Einstein has been proved right—again. The gravitational waves that he predicted as part of his 1916 Theory of General Relativity—one of the towering examples of critical thinking in history—were finally detected last week. Find out how you can grasp this thinking power using one of the critical thinking examples below.
It’s fair to say that Einstein was using critical thinking skills during the 10 years that it took him to create his Theory of General Relativity. Other physicists assumed that the differences in the ways that bodies fall were too small to be of significance, but Einstein—a 28-year-old clerk at a patent office—could see that these details deserved further investigation.
He had to come up with another, more creative, solution.
“Suddenly a thought struck me,” he recalled. “If a man falls freely, he would not feel his weight… This simple thought experiment… led me to the theory of gravity.”
From this he predicted the existence of gravitational waves, which control how every sun, planet, and object in our universe behaves.
And last week the LIGO collaboration proved him right: they announced their first direct detection of gravitational waves in “the scientific breakthrough of the century.” Professor Stephen Hawking said the discovery has “the potential to revolutionize astronomy.”
10 Earth-shattering critical thinking examples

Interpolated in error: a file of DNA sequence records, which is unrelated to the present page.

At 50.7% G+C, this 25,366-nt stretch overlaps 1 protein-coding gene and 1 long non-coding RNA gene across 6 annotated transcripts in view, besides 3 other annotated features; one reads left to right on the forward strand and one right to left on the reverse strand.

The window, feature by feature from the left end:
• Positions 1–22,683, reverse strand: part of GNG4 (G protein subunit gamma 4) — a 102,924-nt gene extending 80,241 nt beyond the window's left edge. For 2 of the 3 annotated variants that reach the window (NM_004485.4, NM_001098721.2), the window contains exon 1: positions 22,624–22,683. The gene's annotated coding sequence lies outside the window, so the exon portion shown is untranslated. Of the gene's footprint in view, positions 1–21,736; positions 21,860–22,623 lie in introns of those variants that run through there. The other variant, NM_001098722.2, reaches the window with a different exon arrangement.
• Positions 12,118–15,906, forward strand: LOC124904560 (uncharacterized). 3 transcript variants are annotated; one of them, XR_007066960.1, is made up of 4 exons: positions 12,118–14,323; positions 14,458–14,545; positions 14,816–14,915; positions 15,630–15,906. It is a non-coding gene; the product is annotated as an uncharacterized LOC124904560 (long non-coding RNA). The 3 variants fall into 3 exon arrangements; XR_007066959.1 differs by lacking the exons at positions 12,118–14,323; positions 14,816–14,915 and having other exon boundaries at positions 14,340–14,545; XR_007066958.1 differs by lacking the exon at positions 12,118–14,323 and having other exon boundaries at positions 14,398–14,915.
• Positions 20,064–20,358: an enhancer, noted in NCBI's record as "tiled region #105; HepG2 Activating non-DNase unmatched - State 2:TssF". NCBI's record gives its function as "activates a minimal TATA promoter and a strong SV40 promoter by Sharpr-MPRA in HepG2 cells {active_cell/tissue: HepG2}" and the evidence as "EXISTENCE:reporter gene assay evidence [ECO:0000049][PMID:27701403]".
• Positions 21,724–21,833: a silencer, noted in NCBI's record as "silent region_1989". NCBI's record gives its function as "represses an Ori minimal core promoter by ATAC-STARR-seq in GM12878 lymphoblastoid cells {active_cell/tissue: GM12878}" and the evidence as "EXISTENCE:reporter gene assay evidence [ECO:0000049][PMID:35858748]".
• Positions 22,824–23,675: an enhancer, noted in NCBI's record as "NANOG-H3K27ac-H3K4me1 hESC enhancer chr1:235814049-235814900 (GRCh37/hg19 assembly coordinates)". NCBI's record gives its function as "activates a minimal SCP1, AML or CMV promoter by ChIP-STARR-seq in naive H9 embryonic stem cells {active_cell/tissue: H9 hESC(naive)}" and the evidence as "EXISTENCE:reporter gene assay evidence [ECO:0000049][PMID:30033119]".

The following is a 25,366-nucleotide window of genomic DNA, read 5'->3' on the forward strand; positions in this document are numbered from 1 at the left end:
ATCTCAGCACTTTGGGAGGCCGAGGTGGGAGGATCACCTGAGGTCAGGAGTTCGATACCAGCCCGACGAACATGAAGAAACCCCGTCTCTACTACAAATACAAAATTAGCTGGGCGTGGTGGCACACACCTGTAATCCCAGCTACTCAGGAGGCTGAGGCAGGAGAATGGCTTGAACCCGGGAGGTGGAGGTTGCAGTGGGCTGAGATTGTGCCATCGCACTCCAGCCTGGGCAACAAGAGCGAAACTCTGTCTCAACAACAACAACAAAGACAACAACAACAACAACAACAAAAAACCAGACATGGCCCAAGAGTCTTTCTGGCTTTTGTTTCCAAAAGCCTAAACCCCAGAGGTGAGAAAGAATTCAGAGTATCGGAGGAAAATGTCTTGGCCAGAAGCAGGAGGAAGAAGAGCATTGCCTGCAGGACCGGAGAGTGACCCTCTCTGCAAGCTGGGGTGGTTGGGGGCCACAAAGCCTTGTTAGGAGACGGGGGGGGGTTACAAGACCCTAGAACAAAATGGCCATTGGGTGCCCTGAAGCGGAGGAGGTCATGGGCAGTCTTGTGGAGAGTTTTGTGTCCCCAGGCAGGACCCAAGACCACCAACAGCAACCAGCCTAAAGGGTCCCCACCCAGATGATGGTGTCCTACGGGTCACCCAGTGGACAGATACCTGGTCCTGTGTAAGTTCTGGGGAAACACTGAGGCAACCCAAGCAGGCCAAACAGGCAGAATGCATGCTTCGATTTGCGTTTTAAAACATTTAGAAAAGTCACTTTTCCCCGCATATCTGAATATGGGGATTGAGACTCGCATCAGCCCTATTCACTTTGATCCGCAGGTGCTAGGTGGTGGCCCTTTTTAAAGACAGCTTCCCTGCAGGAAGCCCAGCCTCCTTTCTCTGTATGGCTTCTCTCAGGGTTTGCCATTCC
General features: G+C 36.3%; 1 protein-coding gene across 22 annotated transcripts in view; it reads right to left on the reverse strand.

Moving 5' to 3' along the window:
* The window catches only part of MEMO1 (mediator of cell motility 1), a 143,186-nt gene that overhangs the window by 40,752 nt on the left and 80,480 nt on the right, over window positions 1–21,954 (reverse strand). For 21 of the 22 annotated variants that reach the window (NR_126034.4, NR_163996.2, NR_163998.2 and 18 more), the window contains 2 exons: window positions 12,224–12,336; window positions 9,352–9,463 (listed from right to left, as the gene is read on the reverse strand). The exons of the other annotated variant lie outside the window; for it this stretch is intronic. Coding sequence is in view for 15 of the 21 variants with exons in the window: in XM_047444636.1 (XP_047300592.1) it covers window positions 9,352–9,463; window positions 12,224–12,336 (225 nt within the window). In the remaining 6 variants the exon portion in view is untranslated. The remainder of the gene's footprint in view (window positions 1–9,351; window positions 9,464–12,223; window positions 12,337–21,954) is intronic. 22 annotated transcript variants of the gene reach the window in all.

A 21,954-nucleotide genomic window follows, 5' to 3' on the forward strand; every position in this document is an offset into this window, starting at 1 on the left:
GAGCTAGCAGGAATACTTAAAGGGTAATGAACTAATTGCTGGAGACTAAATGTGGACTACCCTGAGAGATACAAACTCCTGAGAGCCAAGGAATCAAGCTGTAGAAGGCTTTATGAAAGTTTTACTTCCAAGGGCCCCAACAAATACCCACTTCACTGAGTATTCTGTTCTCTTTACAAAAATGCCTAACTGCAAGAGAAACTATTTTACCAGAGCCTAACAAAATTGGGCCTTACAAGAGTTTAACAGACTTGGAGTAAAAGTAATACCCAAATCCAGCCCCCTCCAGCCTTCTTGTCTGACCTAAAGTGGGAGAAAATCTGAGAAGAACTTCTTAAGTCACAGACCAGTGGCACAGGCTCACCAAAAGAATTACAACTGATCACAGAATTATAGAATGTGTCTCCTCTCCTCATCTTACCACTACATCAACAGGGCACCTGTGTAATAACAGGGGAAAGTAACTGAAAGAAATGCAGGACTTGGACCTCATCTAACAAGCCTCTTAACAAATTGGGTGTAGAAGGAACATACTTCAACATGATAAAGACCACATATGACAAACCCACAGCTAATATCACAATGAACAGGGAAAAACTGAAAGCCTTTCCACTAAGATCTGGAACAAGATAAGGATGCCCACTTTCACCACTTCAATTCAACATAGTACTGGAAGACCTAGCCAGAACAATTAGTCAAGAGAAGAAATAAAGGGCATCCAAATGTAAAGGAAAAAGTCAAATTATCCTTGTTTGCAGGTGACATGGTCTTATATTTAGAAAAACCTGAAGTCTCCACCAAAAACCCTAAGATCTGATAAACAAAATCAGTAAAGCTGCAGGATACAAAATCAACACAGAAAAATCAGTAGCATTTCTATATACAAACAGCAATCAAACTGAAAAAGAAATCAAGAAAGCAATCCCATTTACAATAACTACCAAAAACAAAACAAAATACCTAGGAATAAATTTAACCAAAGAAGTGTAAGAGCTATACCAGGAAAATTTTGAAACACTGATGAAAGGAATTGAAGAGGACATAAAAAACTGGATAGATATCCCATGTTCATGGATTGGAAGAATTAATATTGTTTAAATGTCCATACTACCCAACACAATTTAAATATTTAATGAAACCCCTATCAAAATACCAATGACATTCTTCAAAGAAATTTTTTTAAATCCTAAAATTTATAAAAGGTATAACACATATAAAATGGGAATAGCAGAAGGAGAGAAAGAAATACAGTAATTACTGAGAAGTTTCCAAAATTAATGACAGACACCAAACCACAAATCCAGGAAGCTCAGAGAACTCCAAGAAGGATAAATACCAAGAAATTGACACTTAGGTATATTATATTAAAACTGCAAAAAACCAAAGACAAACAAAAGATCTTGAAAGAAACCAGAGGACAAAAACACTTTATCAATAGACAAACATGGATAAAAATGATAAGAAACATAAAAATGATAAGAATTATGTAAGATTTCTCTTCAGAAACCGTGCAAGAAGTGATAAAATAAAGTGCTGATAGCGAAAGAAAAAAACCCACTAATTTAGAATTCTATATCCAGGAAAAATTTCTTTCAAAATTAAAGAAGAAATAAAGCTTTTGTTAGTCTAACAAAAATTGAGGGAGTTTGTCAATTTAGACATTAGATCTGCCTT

“Being bold enough to let your mind go where good arguments take you, even if it’s to places that make you feel uncomfortable, may lead you to discoveries about the world and yourself.”
(Critical Thinking: The Art of Argument, by George W. Rainbolt and Sandra L. Dwyer)
Einstein’s Theory of General Relativity places him among the most influential nonconformists, mavericks, and free-thinkers in history. Charles Darwin might also spring to mind. Maybe Galileo, Marie Curie, or Simone de Beauvoir.
We know them as geniuses, eccentrics, independent spirits, or even rebels. But what they all have in common is the ability to think creatively and critically about the world, putting aside their peers’ ignorance or assumptions to see new connections in the most mundane situations and change our view of the universe. They are critical thinkers.
1. Albert Einstein
C.P. Snow put it best: “One of [Einstein’s] greatest intellectual gifts, in small matters as well as great, was to strip off the irrelevant frills from a problem.”
If you take one critical thinking tip from Einstein, make it…
If something looks wrong, then it’s probably worth finding out why. Trust your own judgement based on the facts, not the assumptions of others, and look for a solution within the details.
2. Charles Darwin
Darwin’s ability to see new connections in mundane situations led him to map out a new theory—evolution—that changed the way we saw the world.
If you take one critical thinking tip from Darwin, make it…
Sometimes the most profound discoveries are hidden in seemingly unlikely places; look where others don’t, and enjoy the sense of discovery and excitement.
3. Galileo Galilei